Note: This was a writeup following a reprint of (obviously copyrighted) material from the The Worst-Case Scenario Survival Handbook. My writeup therefore does not stand out so well by itself ... hmm ... maybe one day ...

If the baby's head has not already completely come out but is just visible at the cervix (this is "crowning"), it is worthwhile putting a hand in and feeling around the baby's head to see if the umbilical cord is wrapped around its neck. If it is, take a moment to try and untwist it over the baby's head so that the bady does not get strangulated by its own umbilical cord as it is delivered.

After the baby is out, it is of paramount importance, after the baby has started breathing, that you keep the baby warm. Babies have a much higher surface area to volume ratio than adults so they lose heat quickly. In a pinch, this can be done by having the mother cuddle the dried baby.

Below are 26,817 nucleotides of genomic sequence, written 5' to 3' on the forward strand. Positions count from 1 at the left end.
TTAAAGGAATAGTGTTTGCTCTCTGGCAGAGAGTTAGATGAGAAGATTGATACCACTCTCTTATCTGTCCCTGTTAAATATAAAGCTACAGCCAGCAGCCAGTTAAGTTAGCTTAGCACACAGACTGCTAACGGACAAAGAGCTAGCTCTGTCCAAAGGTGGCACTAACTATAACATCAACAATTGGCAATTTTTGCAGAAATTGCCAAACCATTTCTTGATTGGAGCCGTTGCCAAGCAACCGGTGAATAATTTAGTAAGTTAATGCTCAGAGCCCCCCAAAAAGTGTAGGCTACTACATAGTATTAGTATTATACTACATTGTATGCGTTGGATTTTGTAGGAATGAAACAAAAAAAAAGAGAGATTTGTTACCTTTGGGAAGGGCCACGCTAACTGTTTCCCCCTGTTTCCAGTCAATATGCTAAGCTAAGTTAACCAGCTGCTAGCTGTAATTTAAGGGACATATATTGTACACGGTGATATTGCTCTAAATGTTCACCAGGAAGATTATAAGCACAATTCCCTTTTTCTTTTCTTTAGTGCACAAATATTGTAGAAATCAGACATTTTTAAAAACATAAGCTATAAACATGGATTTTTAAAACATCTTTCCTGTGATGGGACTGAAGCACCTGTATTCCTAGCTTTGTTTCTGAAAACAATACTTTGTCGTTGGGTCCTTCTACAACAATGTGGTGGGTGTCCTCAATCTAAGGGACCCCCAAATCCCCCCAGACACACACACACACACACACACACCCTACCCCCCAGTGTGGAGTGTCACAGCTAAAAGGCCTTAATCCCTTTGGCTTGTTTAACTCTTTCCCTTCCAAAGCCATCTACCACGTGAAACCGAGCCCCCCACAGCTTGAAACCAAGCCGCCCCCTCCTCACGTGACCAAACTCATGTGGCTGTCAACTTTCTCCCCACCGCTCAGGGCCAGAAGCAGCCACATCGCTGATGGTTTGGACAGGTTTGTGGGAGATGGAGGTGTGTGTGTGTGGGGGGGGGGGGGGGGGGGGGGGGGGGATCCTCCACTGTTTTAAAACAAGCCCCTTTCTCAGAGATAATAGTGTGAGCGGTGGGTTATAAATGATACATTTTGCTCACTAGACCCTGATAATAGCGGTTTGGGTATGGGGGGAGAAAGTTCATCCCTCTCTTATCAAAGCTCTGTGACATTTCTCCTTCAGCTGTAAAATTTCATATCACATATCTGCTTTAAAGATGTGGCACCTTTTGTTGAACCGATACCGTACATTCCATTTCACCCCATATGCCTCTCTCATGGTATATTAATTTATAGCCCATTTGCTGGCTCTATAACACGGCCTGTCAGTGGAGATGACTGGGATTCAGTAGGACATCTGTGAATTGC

God help you if you have a placenta praevia baby in the back of a taxi ... or any of the other obstetric emergencies. If in doubt, get the mother to a hospital immediately.

If (God forbid) an extremely unfortunate situation arises, attempt to save the mother's life first. If the mother is already dead, attempt to save the baby - perform an unsterile caesarean section if necessary.